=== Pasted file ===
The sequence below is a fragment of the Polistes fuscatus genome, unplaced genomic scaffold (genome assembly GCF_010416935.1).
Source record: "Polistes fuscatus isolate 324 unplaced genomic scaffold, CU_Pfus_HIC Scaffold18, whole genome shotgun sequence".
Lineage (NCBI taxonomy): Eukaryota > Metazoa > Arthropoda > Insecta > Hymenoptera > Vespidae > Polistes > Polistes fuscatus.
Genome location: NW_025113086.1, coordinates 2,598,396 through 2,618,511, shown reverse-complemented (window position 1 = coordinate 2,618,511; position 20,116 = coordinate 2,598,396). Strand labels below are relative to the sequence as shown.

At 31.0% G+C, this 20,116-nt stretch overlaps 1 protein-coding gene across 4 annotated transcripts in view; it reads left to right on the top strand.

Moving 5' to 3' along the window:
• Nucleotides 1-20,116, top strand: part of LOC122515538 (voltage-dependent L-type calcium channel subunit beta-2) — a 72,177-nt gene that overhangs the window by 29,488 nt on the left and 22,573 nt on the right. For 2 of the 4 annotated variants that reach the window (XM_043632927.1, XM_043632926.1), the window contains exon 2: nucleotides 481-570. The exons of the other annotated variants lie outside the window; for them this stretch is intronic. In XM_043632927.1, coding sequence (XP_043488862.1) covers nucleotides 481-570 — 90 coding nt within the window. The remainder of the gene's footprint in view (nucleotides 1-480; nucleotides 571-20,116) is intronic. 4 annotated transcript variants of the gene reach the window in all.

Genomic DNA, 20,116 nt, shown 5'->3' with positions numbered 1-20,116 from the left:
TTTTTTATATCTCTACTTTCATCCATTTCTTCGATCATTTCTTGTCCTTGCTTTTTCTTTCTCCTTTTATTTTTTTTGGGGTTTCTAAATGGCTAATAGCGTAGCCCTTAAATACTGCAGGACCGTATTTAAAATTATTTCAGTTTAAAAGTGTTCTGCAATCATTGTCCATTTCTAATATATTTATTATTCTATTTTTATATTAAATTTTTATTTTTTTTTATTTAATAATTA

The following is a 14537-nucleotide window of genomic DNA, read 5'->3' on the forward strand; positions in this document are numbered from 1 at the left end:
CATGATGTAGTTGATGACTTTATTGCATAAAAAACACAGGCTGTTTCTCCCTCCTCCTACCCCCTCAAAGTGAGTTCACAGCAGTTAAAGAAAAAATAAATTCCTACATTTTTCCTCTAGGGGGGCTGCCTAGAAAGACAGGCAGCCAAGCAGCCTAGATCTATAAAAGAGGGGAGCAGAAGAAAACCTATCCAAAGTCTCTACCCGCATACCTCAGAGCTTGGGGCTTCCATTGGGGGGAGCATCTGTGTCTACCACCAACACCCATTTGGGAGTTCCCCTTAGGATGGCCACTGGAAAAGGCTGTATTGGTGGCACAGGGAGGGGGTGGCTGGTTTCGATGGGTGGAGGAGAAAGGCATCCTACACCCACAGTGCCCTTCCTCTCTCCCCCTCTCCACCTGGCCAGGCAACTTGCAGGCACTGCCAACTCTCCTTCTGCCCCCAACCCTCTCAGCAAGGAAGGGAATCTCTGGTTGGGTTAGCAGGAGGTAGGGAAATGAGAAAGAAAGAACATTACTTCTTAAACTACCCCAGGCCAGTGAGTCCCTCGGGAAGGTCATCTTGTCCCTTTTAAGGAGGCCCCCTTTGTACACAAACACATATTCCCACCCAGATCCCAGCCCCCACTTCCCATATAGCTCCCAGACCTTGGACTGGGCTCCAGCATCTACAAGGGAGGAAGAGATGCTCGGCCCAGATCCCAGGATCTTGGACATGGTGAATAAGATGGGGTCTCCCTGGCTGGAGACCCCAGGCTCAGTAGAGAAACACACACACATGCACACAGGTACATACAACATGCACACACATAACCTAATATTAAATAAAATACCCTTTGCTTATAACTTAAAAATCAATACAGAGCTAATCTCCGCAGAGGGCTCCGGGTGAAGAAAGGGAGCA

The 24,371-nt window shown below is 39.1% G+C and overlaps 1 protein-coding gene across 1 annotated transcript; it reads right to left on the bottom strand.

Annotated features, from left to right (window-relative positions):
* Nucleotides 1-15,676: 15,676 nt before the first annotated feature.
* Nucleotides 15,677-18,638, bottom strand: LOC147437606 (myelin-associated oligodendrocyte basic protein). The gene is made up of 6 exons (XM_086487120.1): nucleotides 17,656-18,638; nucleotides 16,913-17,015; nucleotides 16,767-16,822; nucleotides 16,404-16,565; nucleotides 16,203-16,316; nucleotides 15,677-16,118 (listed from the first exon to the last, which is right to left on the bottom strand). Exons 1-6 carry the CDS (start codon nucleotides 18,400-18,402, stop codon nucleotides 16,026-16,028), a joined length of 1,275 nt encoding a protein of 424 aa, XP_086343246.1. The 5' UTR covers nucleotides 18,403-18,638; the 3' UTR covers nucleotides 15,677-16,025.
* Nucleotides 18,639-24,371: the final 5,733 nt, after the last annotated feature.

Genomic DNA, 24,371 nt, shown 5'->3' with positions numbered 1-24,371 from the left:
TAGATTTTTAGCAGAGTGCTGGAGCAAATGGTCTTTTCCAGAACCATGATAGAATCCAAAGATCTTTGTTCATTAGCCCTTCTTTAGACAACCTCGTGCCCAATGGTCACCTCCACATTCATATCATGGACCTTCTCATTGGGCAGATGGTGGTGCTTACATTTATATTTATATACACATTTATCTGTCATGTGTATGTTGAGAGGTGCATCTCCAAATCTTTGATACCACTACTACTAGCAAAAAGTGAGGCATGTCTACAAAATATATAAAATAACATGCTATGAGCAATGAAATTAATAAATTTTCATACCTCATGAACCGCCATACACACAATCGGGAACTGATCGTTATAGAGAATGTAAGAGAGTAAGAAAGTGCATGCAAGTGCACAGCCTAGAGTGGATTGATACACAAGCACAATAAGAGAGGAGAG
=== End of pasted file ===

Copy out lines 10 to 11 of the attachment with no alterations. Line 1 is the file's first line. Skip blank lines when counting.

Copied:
The following is a 14537-nucleotide window of genomic DNA, read 5'->3' on the forward strand; positions in this document are numbered from 1 at the left end:
CATGATGTAGTTGATGACTTTATTGCATAAAAAACACAGGCTGTTTCTCCCTCCTCCTACCCCCTCAAAGTGAGTTCACAGCAGTTAAAGAAAAAATAAATTCCTACATTTTTCCTCTAGGGGGGCTGCCTAGAAAGACAGGCAGCCAAGCAGCCTAGATCTATAAAAGAGGGGAGCAGAAGAAAACCTATCCAAAGTCTCTACCCGCATACCTCAGAGCTTGGGGCTTCCATTGGGGGGAGCATCTGTGTCTACCACCAACACCCATTTGGGAGTTCCCCTTAGGATGGCCACTGGAAAAGGCTGTATTGGTGGCACAGGGAGGGGGTGGCTGGTTTCGATGGGTGGAGGAGAAAGGCATCCTACACCCACAGTGCCCTTCCTCTCTCCCCCTCTCCACCTGGCCAGGCAACTTGCAGGCACTGCCAACTCTCCTTCTGCCCCCAACCCTCTCAGCAAGGAAGGGAATCTCTGGTTGGGTTAGCAGGAGGTAGGGAAATGAGAAAGAAAGAACATTACTTCTTAAACTACCCCAGGCCAGTGAGTCCCTCGGGAAGGTCATCTTGTCCCTTTTAAGGAGGCCCCCTTTGTACACAAACACATATTCCCACCCAGATCCCAGCCCCCACTTCCCATATAGCTCCCAGACCTTGGACTGGGCTCCAGCATCTACAAGGGAGGAAGAGATGCTCGGCCCAGATCCCAGGATCTTGGACATGGTGAATAAGATGGGGTCTCCCTGGCTGGAGACCCCAGGCTCAGTAGAGAAACACACACACATGCACACAGGTACATACAACATGCACACACATAACCTAATATTAAATAAAATACCCTTTGCTTATAACTTAAAAATCAATACAGAGCTAATCTCCGCAGAGGGCTCCGGGTGAAGAAAGGGAGCA